From Johnson & Johnson’s recent LGBTQ+-focused depression awareness campaign to Gilead’s MOBIfest wellness festival to Galderma’s presence at New York City’s PrideFest last month, pharma companies have been stepping up their outreach to the LGBTQ+ community.
But a new report out from Phreesia Life Sciences and Klick Health shows there’s plenty of work left to do. More than half of LGBTQ patients surveyed as they checked in for doctors’ appointments feel the industry doesn’t understand their needs—and those who are transgender or identify as female were even more likely to feel misunderstood, according to the report.
When it comes to drug ads, less than half (44%) agreed the marketing reflects their experience as a member of the LGBTQ+ community. Worse, the survey found, LGBTQ+ patients have little faith in those ads, with 41% saying they don’t trust them at all and 26% saying they trust them “only a little.”
When asked if pharma reaches out to the community specifically on topics that go beyond LGBTQ-specific health issues like HIV treatment and prevention, 34% percent said they “strongly disagree” and 22% said they “somewhat disagree.”
The results echo a survey commissioned last year by CMI Media Group, the Human Rights Campaign and Wells Fargo. Nearly half of the more than 15,000 LGBTQ+ people polled in that survey said pharma companies were lacking in both their outreach to—and understanding of—the community’s needs.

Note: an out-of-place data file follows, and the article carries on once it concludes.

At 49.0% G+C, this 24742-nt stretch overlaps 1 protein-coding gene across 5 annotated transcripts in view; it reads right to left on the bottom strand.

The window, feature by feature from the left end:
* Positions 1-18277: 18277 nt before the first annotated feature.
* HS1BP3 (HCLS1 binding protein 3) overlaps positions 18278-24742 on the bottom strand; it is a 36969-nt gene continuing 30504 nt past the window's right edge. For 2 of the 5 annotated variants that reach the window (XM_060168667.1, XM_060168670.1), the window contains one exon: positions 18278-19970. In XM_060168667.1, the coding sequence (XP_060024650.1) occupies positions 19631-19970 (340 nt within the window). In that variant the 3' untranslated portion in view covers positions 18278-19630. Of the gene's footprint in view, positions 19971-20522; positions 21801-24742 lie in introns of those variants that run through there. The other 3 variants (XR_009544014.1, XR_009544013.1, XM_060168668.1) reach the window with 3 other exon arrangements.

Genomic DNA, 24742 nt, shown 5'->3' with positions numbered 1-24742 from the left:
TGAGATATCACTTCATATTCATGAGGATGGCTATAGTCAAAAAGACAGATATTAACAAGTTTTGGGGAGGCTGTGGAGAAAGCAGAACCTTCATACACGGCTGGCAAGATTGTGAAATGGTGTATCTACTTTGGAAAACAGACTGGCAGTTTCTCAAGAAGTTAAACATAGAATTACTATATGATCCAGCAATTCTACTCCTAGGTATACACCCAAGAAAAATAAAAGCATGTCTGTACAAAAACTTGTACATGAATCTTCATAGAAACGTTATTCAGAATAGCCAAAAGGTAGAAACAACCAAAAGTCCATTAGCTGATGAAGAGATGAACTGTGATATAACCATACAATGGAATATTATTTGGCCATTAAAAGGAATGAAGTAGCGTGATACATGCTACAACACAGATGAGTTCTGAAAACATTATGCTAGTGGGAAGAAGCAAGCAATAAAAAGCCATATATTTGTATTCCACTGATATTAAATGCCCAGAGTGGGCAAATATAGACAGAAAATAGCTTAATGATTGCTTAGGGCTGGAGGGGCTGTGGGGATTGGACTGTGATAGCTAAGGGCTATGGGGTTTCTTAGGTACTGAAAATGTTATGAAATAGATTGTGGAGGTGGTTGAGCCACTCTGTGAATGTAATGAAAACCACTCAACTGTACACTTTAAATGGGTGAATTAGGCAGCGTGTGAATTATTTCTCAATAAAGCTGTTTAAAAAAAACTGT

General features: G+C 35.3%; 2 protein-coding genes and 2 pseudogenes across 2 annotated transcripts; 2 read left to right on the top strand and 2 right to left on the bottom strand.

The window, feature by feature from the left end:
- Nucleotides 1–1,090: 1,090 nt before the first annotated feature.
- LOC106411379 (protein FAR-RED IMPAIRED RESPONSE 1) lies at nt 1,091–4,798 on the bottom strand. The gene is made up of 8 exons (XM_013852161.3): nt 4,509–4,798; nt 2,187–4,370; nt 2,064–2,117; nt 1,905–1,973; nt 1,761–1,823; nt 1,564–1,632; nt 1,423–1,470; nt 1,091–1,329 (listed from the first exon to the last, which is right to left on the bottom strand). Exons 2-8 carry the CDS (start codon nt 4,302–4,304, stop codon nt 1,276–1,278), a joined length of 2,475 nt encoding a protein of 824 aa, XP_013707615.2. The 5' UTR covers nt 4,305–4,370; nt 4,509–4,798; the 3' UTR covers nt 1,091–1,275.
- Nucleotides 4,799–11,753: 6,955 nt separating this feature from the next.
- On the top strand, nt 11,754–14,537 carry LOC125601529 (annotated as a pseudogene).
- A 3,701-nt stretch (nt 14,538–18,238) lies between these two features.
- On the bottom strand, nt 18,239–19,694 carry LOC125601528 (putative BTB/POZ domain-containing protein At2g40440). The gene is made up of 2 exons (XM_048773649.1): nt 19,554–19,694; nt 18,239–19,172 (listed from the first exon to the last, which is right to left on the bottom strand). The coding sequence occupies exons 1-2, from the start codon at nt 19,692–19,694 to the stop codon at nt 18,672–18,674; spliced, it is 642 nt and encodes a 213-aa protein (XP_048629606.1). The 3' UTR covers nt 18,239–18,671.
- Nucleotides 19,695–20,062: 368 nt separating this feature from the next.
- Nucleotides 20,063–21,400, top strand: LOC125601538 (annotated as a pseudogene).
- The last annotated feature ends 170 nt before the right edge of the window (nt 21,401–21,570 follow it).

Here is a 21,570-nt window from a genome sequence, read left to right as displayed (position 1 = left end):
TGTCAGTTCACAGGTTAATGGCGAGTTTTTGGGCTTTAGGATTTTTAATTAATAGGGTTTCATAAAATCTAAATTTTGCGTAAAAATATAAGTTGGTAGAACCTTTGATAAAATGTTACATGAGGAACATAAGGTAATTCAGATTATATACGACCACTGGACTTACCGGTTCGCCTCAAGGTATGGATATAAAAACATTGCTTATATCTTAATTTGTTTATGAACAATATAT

So how can pharma build trust? It’s much more than putting a picture of a gay couple in an ad or rolling out an awareness campaign during Pride month—although that’s a start, said Thea Briggs, Phreesia’s associate director of strategy.
“What builds trust is long-standing commitments to communities and really including and acknowledging their experiences,” Briggs said. “It requires a lot of information to do it right and It involves working with LGBTQ patients—not assuming that we know what they need and then hoping that it lands.”
Healthcare marketing should follow the principle of “Nothing About us Without Us,” added Klick Health senior vice president of diversity strategy Amy Gómez, in an email. That means including the LGBTQ+ community in every stage “from foundational research and insight mining, through to concept and message testing, to ensure that we deeply understand the community’s attitudes, beliefs, behaviors and unmet needs, and reflect them in our communications.”
There’s also an opportunity for pharma marketers to use awareness campaigns help combat gaps in preventative health services between LGBTQ+ patients and their straight and cisgender peers, which the report uncovered. For example, nearly half (48%) of LGBTQ+ patients over 45 said their doctor never brought up cancer screenings, even though they are at the recommended age for routine checks for breast, cervical and colorectal cancer.
“It doesn’t necessarily mean you need new creative,” Briggs pointed out. “Other ways of boosting awareness may be the channels you’re picking or the partnerships you’re developing.”
The report suggests pharma can also help by educating HCPs about culturally competent care and offering resources to help LGBTQ+ patients afford screening that isn’t covered by insurance. Just 28% of LGBTQ+ patients surveyed said their preventive care was completely covered, for instance, compared to 48% of the overall population.
“Pharma has been so important when it comes to clinical developments in spaces that have been absolutely crucial to LGBTQ+ patients,” Briggs said. “There are a lot of places where manufacturers can step up and have a voice and have a perspective on how these patients can get the care they need.”